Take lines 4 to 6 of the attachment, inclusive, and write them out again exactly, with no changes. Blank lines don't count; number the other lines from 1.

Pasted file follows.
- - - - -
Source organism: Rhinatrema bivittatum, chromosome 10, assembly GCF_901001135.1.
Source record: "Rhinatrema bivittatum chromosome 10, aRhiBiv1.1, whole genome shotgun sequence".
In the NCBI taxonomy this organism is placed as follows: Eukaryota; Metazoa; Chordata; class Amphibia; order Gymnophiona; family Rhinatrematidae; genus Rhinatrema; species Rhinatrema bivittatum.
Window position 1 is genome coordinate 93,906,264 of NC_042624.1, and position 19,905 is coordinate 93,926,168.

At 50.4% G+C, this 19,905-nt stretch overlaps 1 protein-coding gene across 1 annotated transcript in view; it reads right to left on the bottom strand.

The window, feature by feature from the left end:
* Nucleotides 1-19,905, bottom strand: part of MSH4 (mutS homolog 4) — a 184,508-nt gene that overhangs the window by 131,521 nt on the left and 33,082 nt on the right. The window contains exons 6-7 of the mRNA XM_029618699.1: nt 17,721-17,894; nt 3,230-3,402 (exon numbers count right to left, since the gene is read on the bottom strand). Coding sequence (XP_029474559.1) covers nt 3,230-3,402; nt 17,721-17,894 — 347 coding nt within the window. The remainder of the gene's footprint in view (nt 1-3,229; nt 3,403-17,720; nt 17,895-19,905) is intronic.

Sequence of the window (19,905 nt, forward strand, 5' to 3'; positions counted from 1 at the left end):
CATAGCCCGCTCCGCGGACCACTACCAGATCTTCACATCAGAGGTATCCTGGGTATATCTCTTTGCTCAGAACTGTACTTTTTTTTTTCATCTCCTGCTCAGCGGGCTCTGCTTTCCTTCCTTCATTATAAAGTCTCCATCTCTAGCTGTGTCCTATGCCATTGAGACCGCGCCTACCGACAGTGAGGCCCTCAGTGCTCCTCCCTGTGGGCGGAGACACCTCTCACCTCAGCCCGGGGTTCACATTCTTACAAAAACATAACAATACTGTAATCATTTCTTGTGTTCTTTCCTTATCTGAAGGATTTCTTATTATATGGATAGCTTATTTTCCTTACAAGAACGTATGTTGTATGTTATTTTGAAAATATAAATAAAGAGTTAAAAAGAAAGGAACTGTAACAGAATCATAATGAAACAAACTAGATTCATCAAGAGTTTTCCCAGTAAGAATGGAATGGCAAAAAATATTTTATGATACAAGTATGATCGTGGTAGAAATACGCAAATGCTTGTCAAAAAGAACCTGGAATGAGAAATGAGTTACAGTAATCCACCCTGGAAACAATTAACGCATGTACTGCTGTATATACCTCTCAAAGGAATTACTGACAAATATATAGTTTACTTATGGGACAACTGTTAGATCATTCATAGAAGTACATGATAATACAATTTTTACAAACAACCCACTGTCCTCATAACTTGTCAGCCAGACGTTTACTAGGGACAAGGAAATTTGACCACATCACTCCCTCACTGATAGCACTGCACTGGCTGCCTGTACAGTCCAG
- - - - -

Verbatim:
Window position 1 is genome coordinate 93,906,264 of NC_042624.1, and position 19,905 is coordinate 93,926,168.

At 50.4% G+C, this 19,905-nt stretch overlaps 1 protein-coding gene across 1 annotated transcript in view; it reads right to left on the bottom strand.

The window, feature by feature from the left end: